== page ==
Relocating Your Child Out of State without the Other Parent’s Permission

by | Jan 14, 2022 | Family Law | 0 comments

There are two types of custody arrangements in North Dakota: equal residential responsibility (when parents share 50/50 custody) and primary residential responsibility (when one parent has the child 51% of the time or greater).

Parent with Primary Residential Responsibility

When a parent with primary residential responsibility wants to relocate the child out of the state of North Dakota, the parent must have:

1) the consent of the other parent (if the other parent was granted parenting time); or 

2) an order from a North Dakota district court.

It’s important to note that a party does not need an order from the court if:

1) the other parent has not exercised parenting time for one year; or 

2) the other parent has moved to another state and is more than 50 miles from the parent with primary residential responsibility. 

For example, if the parent without primary residential responsibility moves out of Fargo, North Dakota to Alexandria, Minnesota, the custodial parent would be free to move to Texas, without the other parent’s or court’s permission. Ironically, a non-custodial parent could move over four hours away to Dickinson without permission, but could not move across the bridge to Moorhead, Minnesota.

Parties with Equal Residential Responsibility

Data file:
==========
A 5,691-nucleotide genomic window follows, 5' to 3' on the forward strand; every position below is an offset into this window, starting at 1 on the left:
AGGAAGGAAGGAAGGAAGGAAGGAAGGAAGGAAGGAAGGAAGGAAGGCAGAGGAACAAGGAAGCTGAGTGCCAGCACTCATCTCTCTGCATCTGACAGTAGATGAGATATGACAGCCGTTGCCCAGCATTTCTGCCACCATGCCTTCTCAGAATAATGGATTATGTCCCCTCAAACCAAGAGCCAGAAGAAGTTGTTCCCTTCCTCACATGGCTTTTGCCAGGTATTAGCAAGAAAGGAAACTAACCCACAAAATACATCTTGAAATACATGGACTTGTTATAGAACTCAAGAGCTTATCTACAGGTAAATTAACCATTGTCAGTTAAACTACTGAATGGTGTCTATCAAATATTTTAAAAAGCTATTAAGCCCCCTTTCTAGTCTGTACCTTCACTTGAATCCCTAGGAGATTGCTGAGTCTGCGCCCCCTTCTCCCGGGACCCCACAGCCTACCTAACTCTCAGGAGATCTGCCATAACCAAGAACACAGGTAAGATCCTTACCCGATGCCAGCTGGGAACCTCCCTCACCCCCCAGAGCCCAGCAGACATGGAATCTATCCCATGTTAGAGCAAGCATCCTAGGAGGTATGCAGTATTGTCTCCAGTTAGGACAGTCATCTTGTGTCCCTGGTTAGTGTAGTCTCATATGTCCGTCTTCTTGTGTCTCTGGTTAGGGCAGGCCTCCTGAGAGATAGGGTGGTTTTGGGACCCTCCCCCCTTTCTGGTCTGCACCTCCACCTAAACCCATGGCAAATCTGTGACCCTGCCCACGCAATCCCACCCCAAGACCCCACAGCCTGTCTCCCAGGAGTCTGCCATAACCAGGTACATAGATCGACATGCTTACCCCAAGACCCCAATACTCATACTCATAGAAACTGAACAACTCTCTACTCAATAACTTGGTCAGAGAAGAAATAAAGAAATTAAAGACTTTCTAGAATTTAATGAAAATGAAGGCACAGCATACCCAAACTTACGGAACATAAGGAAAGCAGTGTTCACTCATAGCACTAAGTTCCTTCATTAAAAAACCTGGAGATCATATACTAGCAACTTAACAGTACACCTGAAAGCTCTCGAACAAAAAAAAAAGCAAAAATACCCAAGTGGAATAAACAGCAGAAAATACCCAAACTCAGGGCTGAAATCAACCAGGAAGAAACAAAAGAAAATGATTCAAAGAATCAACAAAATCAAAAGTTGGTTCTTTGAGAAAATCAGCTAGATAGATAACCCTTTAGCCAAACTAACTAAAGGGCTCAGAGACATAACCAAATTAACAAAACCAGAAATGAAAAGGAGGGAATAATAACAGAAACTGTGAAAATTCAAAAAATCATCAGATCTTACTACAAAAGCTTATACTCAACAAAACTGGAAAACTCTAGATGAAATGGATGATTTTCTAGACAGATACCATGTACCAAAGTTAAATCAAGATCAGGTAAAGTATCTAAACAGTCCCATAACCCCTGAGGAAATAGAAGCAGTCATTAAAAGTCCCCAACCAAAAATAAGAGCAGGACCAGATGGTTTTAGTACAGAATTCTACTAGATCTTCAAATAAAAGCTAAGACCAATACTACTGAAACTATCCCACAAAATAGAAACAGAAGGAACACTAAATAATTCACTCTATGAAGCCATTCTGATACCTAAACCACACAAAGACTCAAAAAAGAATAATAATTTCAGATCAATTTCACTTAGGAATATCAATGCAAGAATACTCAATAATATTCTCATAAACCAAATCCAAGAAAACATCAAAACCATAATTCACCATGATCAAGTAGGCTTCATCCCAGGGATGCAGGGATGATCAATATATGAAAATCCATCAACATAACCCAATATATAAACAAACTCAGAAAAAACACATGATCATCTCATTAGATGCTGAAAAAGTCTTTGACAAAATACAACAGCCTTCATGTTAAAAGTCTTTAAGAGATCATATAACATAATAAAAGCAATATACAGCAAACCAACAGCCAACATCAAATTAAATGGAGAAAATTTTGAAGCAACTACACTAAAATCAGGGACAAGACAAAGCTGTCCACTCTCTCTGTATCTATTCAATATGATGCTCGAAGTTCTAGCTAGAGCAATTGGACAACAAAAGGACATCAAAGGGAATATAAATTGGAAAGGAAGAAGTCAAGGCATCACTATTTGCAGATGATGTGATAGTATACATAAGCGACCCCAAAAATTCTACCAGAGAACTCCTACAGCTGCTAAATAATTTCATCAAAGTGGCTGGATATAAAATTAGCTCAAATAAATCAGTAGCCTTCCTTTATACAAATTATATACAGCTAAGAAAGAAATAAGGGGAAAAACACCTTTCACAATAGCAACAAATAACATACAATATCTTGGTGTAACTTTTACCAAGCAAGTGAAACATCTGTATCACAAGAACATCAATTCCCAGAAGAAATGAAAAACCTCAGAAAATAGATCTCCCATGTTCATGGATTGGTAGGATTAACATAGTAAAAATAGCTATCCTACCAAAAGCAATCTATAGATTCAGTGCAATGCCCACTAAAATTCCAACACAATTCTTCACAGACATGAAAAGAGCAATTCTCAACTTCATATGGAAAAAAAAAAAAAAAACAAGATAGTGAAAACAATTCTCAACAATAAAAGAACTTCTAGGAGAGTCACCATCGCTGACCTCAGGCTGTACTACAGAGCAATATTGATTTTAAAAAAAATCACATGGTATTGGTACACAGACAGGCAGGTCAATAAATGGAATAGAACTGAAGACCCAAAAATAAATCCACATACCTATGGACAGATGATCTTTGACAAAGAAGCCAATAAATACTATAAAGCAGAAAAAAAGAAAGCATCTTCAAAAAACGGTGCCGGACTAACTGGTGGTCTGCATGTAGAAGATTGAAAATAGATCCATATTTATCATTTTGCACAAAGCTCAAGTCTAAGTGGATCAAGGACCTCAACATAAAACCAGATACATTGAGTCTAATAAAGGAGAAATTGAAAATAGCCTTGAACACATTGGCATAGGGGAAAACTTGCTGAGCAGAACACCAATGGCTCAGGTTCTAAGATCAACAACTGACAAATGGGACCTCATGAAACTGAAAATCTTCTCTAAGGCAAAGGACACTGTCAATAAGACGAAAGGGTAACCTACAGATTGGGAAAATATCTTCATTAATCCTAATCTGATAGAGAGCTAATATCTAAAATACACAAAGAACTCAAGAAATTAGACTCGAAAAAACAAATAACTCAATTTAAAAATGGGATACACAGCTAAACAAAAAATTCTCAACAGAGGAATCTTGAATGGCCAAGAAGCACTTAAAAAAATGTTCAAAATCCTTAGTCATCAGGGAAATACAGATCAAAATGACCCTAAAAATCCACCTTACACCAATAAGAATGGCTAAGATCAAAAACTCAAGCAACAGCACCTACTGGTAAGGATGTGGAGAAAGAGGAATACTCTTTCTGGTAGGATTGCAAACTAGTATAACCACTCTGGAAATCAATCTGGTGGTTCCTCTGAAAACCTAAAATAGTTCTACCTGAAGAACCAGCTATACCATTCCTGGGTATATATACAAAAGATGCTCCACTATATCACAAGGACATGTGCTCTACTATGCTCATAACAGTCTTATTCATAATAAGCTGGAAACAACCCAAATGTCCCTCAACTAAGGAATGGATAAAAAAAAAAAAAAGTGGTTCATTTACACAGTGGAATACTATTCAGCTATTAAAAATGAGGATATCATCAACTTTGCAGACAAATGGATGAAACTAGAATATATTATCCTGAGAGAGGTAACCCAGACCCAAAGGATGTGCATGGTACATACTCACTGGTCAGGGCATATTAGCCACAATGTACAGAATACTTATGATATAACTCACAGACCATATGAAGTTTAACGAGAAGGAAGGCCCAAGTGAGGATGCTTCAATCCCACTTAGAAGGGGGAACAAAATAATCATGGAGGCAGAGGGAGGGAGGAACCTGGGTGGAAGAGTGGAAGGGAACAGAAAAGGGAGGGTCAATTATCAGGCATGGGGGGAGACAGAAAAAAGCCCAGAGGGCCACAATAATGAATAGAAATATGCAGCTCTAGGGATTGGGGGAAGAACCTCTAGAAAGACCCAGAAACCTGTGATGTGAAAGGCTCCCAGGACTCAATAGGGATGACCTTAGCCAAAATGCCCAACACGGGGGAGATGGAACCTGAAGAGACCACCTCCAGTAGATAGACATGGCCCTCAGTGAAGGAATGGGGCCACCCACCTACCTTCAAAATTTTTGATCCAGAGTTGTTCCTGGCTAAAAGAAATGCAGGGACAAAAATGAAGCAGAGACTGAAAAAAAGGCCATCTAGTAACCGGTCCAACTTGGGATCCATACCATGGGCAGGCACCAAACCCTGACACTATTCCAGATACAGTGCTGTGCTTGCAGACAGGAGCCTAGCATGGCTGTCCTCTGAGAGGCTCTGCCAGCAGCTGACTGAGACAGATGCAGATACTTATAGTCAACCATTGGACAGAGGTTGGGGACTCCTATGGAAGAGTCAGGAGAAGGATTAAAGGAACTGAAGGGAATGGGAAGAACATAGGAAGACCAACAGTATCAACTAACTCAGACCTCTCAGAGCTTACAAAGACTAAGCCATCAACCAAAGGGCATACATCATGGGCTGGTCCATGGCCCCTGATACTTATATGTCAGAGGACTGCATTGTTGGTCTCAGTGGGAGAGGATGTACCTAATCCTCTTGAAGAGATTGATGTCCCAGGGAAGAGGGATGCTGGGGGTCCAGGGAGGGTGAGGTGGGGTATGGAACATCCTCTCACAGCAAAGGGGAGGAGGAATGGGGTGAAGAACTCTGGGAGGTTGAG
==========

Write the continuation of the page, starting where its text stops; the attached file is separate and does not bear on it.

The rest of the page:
When parties share equal residential responsibility and one parent wishes to relocate out of state with the child, the parent must have:

1) the consent of the other parent; or 

2) an order from a North Dakota court. 

To get an order from the court, the moving party must prove that they should be awarded primary residential responsibility. This is not an easy task.

Stout-Hawkinson Test

To get an order from the court, the moving party must prove the following Stout-Hawkinson factors weigh in favor of the move:

1) the prospective advantages of the move in improving the custodial parent’s and child’s quality of life; 

2) the integrity of the custodial parent’s motive for relocation, considering whether it is to defeat or deter visitation by the non-custodial parent; 

3) the integrity of the non-custodial parent’s motives for opposing the move; and 

4) the potential negative impact on the relationship between the non-custodial parent and the child, including whether there is a realistic opportunity for visitation which can provide an adequate basis for preserving and fostering the non-custodial parent’s relationship with the child if relocation is allowed and the likelihood that each parent will comply with such alternate visitation. 

Additionally, the moving party must show there has been a material change of circumstances and that it is in the children’s best interests. Again, this is not an easy burden to meet.

If there is no Custody Order Established

If a court has not yet entered a custody order, then a parent is technically allowed to move whenever and wherever they would like with the child without permission from the other parent or the court. I say this with caution. Relocating out of state with a child without permission from the other parent can be greatly frowned upon by the court and can be weighed against you in the outcome of a future custody case. The best thing you can do is to be open and accommodating with your co-parent about your intentions of moving. 


If you are looking to relocate, it is in your best interests to have an experienced family law attorney at your side. Feel free to contact our office at (701) 775-0654 or email us at to schedule a free consultation.

*The information contained in this article and on this website is for informational purposes only. This information is not legal advice and should not be relied upon as so. 

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